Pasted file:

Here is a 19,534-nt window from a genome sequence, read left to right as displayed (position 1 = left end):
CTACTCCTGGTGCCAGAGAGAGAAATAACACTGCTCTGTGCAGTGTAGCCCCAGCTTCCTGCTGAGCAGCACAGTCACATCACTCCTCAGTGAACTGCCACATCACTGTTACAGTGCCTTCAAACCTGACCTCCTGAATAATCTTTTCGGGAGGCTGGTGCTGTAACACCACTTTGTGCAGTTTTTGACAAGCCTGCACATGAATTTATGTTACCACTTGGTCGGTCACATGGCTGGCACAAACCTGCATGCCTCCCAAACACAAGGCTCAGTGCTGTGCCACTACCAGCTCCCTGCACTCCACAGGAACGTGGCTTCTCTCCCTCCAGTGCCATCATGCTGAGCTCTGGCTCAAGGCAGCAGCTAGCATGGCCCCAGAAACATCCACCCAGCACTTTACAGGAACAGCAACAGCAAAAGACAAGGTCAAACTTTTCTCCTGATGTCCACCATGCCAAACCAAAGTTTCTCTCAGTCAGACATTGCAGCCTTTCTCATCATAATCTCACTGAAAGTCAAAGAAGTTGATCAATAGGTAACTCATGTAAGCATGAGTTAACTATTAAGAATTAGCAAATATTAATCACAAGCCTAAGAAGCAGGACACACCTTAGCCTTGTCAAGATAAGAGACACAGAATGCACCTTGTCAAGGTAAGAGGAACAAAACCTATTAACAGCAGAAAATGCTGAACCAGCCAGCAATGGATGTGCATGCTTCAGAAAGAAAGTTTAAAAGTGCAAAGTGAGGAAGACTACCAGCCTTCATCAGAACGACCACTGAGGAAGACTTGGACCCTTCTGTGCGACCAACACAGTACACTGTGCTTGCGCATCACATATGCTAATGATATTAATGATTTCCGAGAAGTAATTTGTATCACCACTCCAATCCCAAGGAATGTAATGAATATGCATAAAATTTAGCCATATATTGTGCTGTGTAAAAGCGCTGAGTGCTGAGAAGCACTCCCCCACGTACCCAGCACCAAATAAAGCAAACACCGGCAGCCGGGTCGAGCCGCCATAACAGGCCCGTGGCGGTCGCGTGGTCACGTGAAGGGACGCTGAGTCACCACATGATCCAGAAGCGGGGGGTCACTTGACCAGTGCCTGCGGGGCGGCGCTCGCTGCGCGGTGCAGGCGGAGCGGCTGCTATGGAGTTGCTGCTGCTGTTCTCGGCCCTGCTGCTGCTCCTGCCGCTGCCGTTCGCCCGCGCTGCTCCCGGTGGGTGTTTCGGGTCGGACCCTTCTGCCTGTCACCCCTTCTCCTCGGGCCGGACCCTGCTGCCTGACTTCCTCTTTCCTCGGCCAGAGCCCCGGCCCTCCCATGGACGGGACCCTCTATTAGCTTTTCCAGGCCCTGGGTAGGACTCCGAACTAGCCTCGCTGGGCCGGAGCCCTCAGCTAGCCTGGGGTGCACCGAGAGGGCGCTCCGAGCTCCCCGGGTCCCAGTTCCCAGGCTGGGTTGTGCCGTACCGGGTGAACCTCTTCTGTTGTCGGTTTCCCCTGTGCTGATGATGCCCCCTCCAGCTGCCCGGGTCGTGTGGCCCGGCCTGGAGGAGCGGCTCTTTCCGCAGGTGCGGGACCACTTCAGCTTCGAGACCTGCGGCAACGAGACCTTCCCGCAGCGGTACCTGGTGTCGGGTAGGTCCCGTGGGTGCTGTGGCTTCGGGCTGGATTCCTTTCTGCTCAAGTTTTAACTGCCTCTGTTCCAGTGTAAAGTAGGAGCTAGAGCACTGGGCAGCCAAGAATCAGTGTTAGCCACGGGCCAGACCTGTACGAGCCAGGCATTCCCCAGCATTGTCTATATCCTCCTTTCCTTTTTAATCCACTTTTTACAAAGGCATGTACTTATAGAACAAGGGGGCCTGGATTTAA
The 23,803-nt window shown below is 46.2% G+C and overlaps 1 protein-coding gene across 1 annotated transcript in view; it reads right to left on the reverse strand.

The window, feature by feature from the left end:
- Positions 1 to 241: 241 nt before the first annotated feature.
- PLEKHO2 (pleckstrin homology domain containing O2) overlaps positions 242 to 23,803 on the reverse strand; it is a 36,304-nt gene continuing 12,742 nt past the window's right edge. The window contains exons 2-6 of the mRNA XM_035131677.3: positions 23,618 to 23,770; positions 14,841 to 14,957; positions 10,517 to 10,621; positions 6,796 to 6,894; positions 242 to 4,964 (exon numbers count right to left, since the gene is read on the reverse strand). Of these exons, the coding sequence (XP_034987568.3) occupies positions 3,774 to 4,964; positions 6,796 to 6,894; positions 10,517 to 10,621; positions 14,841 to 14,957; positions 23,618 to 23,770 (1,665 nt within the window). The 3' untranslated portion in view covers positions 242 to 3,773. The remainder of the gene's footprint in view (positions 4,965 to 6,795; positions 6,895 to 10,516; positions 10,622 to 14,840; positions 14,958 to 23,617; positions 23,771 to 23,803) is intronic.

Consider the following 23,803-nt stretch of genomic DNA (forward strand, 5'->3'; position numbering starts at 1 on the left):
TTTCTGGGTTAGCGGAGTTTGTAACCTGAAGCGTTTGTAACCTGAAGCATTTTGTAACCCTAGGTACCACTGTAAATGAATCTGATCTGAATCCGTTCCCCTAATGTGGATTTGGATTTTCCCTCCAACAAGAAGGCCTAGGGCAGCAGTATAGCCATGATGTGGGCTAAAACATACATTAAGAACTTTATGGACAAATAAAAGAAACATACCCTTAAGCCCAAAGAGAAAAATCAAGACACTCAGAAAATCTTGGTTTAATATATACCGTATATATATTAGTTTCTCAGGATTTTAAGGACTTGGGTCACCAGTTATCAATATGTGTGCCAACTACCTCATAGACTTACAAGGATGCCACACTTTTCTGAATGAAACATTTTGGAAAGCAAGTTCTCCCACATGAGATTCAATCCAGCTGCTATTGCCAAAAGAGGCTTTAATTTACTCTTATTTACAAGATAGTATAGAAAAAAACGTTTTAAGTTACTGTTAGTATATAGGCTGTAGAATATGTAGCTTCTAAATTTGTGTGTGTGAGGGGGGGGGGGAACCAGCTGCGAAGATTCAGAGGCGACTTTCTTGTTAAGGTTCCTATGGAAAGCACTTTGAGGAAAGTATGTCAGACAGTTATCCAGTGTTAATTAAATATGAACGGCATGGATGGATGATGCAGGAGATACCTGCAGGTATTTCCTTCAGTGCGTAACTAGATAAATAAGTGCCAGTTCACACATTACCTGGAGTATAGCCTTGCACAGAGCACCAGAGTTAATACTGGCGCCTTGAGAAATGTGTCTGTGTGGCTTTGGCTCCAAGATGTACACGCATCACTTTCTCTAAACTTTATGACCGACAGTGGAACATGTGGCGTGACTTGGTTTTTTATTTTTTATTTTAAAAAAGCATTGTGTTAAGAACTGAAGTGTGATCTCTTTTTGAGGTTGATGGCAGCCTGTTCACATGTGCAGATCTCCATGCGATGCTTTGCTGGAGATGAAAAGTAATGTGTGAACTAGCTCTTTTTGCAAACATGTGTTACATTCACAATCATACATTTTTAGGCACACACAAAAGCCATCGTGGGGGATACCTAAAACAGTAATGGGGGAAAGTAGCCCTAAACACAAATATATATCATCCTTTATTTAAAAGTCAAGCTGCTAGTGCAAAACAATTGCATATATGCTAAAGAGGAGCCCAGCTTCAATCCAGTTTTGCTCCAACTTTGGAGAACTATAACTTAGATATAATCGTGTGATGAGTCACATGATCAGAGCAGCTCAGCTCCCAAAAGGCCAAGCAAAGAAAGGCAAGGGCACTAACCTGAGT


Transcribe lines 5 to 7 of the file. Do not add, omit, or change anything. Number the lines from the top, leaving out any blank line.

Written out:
- Positions 1 to 241: 241 nt before the first annotated feature.
- PLEKHO2 (pleckstrin homology domain containing O2) overlaps positions 242 to 23,803 on the reverse strand; it is a 36,304-nt gene continuing 12,742 nt past the window's right edge. The window contains exons 2-6 of the mRNA XM_035131677.3: positions 23,618 to 23,770; positions 14,841 to 14,957; positions 10,517 to 10,621; positions 6,796 to 6,894; positions 242 to 4,964 (exon numbers count right to left, since the gene is read on the reverse strand). Of these exons, the coding sequence (XP_034987568.3) occupies positions 3,774 to 4,964; positions 6,796 to 6,894; positions 10,517 to 10,621; positions 14,841 to 14,957; positions 23,618 to 23,770 (1,665 nt within the window). The 3' untranslated portion in view covers positions 242 to 3,773. The remainder of the gene's footprint in view (positions 4,965 to 6,795; positions 6,895 to 10,516; positions 10,622 to 14,840; positions 14,958 to 23,617; positions 23,771 to 23,803) is intronic.

Consider the following 23,803-nt stretch of genomic DNA (forward strand, 5'->3'; position numbering starts at 1 on the left):